Why NHS must engage the public over health and social care reform plans
Guest blogger Darren Wright, with 20 years’ management experience across local government and the NHS, argues that Birmingham city councillors are right to be concerned about the way the latest plans to integrate health and social care are progressing.
The NHS-led Sustainability and Transformation Plans (STPs) present Birmingham and its neighbours with a great opportunity.
An opportunity to simplify a bewilderingly complex health system. An opportunity to place health and social care on an equal footing and recognise the contribution they both make to our wellbeing. An opportunity to reduce the transactional costs involved in moving notional money from one publicly run organisation to another.
All these opportunities are potentially there, but whilst the process is clouded in secrecy we are right to be concerned whether or not transformation will be truly sustainable. Birmingham city councillors rightly expressed concern that these plans also have potential to pose great risk to services that we rely on.
The process to develop these plans has not been explicit in what the final objective is.
Are we transforming services in order to fit within an ever decreasing financial envelope or are we transforming into a better integrated system?
Whilst both are theoretically possible, the history of NHS reorganisations indicates that achieving both are unlikely.
It might well be presented that external factors are the impetus behind the speed of the planning process and the lack of transparency. The current health and social care environment is a challenging one to develop services in but not one that is unexpected.
The challenges created by an ageing population have been known for decades. Flat funding in the NHS and decreased funding in local authorities has been set out to all of us since the financial crisis. The absence of proper workforce planning, and the consequences of that, similarly have been known for years.
All of these external factors have not come about since the last time we radically transformed services in 2010.
The formative plans might be discounted as “possible options” but we are already seeing the tangible impact of planning. The takeover of Heart of England NHS Trust by University Hospital Birmingham is surely a key element of transformation. Equally the merger of Clinical Commissioning Groups to create one that covers Solihull and three quarters of Birmingham must be part of these plans.
At least if they’re not key elements of the STP process then it would appear that there are two parallel transformation projects in place.
Both these changes are significant. Both, in their own way, are potentially good. For too long NHS Trusts, in Birmingham, have competed with each other in the artificial market place. The original plans for Clinical Commissioning Groups bore no relationship with geography that residents understood and resulted in remote and unaccountable bodies.
We should be aware that both changes also pose risk. The financial crisis at Heart of England NHS Trust developed through a culture of secrecy, a lack of management of emergency medicine, disinterested national regulation and weak local commissioning. Whilst University Hospital Birmingham is recognised as a well-run hospital, what is in place to prevent contagion across a much larger trust? We should remember that Heart of England NHS Trust was also recognised as a well-run Trust only a few years ago when it took over Good Hope Trust.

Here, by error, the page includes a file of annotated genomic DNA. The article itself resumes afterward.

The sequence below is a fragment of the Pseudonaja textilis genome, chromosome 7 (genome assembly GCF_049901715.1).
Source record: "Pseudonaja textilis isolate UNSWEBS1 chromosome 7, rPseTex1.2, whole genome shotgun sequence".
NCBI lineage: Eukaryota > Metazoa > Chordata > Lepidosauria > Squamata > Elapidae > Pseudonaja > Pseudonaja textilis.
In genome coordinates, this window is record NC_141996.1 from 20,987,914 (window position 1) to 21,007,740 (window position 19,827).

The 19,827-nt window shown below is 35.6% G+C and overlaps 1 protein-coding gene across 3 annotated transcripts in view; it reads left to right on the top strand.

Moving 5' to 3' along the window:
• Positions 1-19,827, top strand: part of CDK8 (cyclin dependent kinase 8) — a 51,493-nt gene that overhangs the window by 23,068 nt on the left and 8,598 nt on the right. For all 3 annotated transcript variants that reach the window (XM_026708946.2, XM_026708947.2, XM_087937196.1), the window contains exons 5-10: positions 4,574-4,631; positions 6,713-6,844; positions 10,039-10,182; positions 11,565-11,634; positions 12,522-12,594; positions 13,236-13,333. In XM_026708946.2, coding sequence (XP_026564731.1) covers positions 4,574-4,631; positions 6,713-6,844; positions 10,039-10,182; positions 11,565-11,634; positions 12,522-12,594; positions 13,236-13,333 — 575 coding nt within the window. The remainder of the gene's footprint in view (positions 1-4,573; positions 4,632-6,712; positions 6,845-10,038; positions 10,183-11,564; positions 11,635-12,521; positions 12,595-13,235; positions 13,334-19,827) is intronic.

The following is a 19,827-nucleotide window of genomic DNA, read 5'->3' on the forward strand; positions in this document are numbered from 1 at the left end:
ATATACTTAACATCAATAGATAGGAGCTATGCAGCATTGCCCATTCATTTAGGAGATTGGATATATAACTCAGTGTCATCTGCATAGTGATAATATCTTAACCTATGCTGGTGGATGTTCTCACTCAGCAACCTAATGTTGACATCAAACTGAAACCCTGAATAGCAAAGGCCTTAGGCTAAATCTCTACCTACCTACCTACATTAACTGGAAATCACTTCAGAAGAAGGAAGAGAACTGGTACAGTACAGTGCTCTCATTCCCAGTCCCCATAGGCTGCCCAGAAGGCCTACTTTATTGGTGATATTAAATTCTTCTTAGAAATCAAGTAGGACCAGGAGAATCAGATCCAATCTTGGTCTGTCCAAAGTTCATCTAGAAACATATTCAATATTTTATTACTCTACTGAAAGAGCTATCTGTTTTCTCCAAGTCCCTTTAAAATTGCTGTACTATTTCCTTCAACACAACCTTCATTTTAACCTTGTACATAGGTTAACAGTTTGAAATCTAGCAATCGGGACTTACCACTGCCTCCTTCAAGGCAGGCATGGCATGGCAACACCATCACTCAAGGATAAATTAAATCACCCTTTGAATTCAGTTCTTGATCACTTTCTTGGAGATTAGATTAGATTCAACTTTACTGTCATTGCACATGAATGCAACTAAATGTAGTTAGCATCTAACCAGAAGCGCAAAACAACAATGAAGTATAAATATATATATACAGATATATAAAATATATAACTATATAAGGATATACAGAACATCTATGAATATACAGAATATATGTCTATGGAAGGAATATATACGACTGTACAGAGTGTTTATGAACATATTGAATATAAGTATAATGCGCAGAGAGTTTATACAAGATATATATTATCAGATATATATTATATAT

Situations change and it is imperative that Birmingham has a system resilient enough to absorb similar future changes. One very large Trust, providing the majority of acute care and emergency medicine might mean that there is nobody to pick up the pieces in the future.
With the proposals to create a single CCG covering most of Birmingham there is the obvious question as to why only most of Birmingham? Why do the communities of West Birmingham not benefit from these economies of scale?
These are challenges that need to be posed as part of the STP process. These are challenges that will only be posed by people outside of the Health and Social Care system.
It might be suggested that NHS England have made this process secretive. This is disingenuous. The NHS cannot unilaterally get around the statutory requirement to consult with Councillors on significant variations of service. Councillors are best placed to give strategic consideration of the full range for proposed changes.
Within all of the process to transform there has been a worrying absence of the nationally funded patient voice. As with the historic Community Health Councils, Healthwatch has a statutory role to promote significant changes of services to the public and gather their views. Whether the organisation does not understand its role is not clear, but as yet it has been silent on significant plans that impact patients.
Someone needs to pick up the strategic scrutiny role to not only protect the public interest but also to make better services. There is a salutary lesson in the creation of Birmingham’s Clinical Commissioning Groups. Many patient groups expressed concern that the proposals were obviously unsustainable as plans unfolded. It was claimed, at the time, that there was no requirement to consult on structures so public views were not taken on board. Only a few short years later there is a realisation that the public had a point.
If you don’t engage the public in making plans you propagate the myth that health and social care is something that is done to people. You might be able to plan services without challenge from the public, they are not likely to be very good services. Please let’s try and avoid repeating the errors of the last major transformation of services.
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